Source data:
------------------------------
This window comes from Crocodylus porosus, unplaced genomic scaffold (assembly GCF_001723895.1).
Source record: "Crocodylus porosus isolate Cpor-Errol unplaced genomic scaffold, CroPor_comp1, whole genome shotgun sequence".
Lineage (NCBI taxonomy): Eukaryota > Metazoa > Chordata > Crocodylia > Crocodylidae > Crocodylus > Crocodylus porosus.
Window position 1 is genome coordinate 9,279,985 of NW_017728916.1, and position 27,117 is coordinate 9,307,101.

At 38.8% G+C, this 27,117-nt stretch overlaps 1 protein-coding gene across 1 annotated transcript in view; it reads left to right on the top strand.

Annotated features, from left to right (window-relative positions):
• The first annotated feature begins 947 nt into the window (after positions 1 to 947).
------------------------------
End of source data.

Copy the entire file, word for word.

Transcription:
This window comes from Crocodylus porosus, unplaced genomic scaffold (assembly GCF_001723895.1).
Source record: "Crocodylus porosus isolate Cpor-Errol unplaced genomic scaffold, CroPor_comp1, whole genome shotgun sequence".
Lineage (NCBI taxonomy): Eukaryota > Metazoa > Chordata > Crocodylia > Crocodylidae > Crocodylus > Crocodylus porosus.
Window position 1 is genome coordinate 9,279,985 of NW_017728916.1, and position 27,117 is coordinate 9,307,101.

At 38.8% G+C, this 27,117-nt stretch overlaps 1 protein-coding gene across 1 annotated transcript in view; it reads left to right on the top strand.

Annotated features, from left to right (window-relative positions):
• The first annotated feature begins 947 nt into the window (after positions 1 to 947).